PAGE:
Yahoo, AT&T Marriage In The Offing?

    March 12, 2007
    WebProNews Staff

Yahoo stocks plunged Friday after a Wall Street Journal article suggested that Yahoo and AT&T were breaking their Internet access partnership, a move that would, it was thought, dump $250 million from Yahoo’s revenue stream. Both companies issued a statement reaffirming their commitment to one another, renewing speculation about a potential merger.

Already struggling with disappointing share prices after acknowledging structural shortcomings, Yahoo saw its shares drop by five percent Friday. Also illustrating the power of the Journal over stocks, the multi-authored article also hit the publicly owned megacorporations where it hurts – in the wallet:

The companies are negotiating potentially sweeping changes that could scale back their partnership, which expires in April 2008… AT&T has quietly painted over its colorful vans, expunging the Yahoo logo; the vans now sport AT&T’s new blue insignia alone.

The fraying of the alliance could be a blow to Yahoo, which gets roughly $200 million to $250 million of revenue annually from AT&T… It also shows how AT&T itself is much stronger, and less reliant on Yahoo, than during the early days of their alliance.

YHOO share prices have about half recovered in Monday trading so far, up about 2.5 percent after the companies denied any such dissolution of ties. Yahoo and AT&T issued a joint statement, saying that the two companies were looking to expand their partnership, not prune it back.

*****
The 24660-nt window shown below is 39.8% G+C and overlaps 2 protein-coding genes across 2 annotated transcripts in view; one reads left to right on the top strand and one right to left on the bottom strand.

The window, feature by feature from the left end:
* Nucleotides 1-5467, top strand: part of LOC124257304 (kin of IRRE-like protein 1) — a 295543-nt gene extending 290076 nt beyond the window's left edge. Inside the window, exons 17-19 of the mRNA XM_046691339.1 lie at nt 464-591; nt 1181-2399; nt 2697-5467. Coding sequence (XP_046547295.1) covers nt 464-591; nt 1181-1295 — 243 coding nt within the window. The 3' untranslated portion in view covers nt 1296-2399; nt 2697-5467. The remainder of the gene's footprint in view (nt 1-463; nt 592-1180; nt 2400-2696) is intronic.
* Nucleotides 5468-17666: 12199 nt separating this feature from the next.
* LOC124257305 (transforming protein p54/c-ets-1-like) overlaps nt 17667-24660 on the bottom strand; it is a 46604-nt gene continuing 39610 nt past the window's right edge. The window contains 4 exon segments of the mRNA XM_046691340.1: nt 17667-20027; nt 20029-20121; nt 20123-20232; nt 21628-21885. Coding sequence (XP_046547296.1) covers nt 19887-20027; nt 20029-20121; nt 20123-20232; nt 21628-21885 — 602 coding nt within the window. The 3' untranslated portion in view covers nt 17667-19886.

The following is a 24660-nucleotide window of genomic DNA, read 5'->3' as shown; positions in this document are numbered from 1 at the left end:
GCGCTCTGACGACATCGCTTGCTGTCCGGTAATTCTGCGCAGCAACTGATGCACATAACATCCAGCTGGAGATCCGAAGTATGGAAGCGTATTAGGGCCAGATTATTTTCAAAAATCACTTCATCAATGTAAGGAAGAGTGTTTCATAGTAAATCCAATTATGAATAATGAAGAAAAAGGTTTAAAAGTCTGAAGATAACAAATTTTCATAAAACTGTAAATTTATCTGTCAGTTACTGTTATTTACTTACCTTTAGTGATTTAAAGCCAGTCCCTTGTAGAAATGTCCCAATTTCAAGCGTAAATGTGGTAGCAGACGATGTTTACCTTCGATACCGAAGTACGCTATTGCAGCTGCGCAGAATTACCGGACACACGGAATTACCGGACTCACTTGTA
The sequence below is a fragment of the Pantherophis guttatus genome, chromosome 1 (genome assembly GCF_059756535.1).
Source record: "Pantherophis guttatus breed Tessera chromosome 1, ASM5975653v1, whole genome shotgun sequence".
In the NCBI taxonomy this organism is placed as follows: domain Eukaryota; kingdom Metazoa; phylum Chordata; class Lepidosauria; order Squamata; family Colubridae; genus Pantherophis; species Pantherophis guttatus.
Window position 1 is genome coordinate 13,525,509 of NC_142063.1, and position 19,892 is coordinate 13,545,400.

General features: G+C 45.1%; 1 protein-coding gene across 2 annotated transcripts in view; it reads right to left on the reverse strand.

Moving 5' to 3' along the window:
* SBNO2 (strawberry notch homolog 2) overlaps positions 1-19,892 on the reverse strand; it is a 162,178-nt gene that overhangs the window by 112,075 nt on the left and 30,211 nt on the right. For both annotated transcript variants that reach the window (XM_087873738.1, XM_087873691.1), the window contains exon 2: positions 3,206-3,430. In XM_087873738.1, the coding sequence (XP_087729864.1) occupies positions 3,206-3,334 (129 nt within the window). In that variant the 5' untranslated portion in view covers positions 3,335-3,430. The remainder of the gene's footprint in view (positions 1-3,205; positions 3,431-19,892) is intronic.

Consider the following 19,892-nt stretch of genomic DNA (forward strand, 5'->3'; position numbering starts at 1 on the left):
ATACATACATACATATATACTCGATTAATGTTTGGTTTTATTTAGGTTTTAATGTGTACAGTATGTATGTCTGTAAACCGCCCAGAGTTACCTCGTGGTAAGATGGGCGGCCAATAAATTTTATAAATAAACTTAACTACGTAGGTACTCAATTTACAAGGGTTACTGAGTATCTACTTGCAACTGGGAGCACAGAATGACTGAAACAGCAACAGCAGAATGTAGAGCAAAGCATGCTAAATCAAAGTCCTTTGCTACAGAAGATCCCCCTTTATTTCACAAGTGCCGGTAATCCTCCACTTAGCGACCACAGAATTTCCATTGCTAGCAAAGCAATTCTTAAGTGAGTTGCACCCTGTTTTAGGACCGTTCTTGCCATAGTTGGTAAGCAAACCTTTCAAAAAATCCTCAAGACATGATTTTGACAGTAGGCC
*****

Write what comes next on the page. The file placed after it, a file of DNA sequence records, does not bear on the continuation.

In addition to continuing their current access provider relationship, they will be: working together to provide advertising for a co-branded mail service; expanding their partnership into the mobile market, through Cingular; and Yahoo services will be introduced into AT&T’s IPTV project due out later this year.

AT&T COO Randall Stephenson said his company considered the relationship "a great partnership" and one that would continue.

Yahoo CEO Terry Semel was a little more verbose: "Our landmark, strategic partnership set the standard and has given Yahoo! and AT&T the opportunity to create truly innovative offerings for consumers and advertisers. AT&T and Yahoo! have already made adjustments over the years to reflect competitive conditions and the relative benefits each party brings to the relationship. As we continue our conversations, we have a common goal to increase the economic benefits for both parties."

That common goal, according to WSJ blogger Dana Cimilluca, could climax with AT&T buying out Yahoo altogether. Cimilluca points to a place in the now controversial article stating that AT&T CEO Ed Whitacre approached Yahoo about a buyout after the company’s stock fell last autumn. And it’s not the first time the two have been in caught smooching:

One interesting nugget from today’s WSJ article was that in 2004, as Whitacre was doing a landscape-changing deal as head of SBC Communications — the purchase of AT&T Wireless — Yahoo and SBC were plotting another megadeal, acquiring Walt Disney.

What’s most interesting is how traders zeroed in on the part of the article focusing on a lost contract, rather than the speculation that the two companies may become one in the future. And if so, what happens when telcos start merging with Internet companies? What happens to competition and Net Neutrality then?